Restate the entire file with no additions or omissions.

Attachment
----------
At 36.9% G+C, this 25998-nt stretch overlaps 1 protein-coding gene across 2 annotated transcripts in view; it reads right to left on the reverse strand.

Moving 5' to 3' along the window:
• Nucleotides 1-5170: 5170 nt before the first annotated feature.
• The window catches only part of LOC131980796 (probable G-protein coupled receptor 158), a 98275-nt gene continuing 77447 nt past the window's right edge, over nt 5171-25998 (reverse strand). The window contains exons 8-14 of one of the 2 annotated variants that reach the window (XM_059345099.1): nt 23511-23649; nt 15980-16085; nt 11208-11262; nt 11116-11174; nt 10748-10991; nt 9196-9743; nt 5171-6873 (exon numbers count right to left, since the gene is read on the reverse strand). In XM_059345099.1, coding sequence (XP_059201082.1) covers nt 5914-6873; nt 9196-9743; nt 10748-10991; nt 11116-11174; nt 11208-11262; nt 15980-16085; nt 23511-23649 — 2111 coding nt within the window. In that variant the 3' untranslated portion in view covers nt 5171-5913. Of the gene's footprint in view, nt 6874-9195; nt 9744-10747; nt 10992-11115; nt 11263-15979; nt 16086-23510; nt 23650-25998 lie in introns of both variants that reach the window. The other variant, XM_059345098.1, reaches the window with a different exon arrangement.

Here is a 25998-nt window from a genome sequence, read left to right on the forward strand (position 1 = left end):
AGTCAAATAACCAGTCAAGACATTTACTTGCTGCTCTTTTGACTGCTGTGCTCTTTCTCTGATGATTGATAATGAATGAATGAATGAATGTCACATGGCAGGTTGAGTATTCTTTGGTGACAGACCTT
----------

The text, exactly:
At 36.9% G+C, this 25998-nt stretch overlaps 1 protein-coding gene across 2 annotated transcripts in view; it reads right to left on the reverse strand.

Moving 5' to 3' along the window:
• Nucleotides 1-5170: 5170 nt before the first annotated feature.
• The window catches only part of LOC131980796 (probable G-protein coupled receptor 158), a 98275-nt gene continuing 77447 nt past the window's right edge, over nt 5171-25998 (reverse strand). The window contains exons 8-14 of one of the 2 annotated variants that reach the window (XM_059345099.1): nt 23511-23649; nt 15980-16085; nt 11208-11262; nt 11116-11174; nt 10748-10991; nt 9196-9743; nt 5171-6873 (exon numbers count right to left, since the gene is read on the reverse strand). In XM_059345099.1, coding sequence (XP_059201082.1) covers nt 5914-6873; nt 9196-9743; nt 10748-10991; nt 11116-11174; nt 11208-11262; nt 15980-16085; nt 23511-23649 — 2111 coding nt within the window. In that variant the 3' untranslated portion in view covers nt 5171-5913. Of the gene's footprint in view, nt 6874-9195; nt 9744-10747; nt 10992-11115; nt 11263-15979; nt 16086-23510; nt 23650-25998 lie in introns of both variants that reach the window. The other variant, XM_059345098.1, reaches the window with a different exon arrangement.

Here is a 25998-nt window from a genome sequence, read left to right on the forward strand (position 1 = left end):
AGTCAAATAACCAGTCAAGACATTTACTTGCTGCTCTTTTGACTGCTGTGCTCTTTCTCTGATGATTGATAATGAATGAATGAATGAATGTCACATGGCAGGTTGAGTATTCTTTGGTGACAGACCTT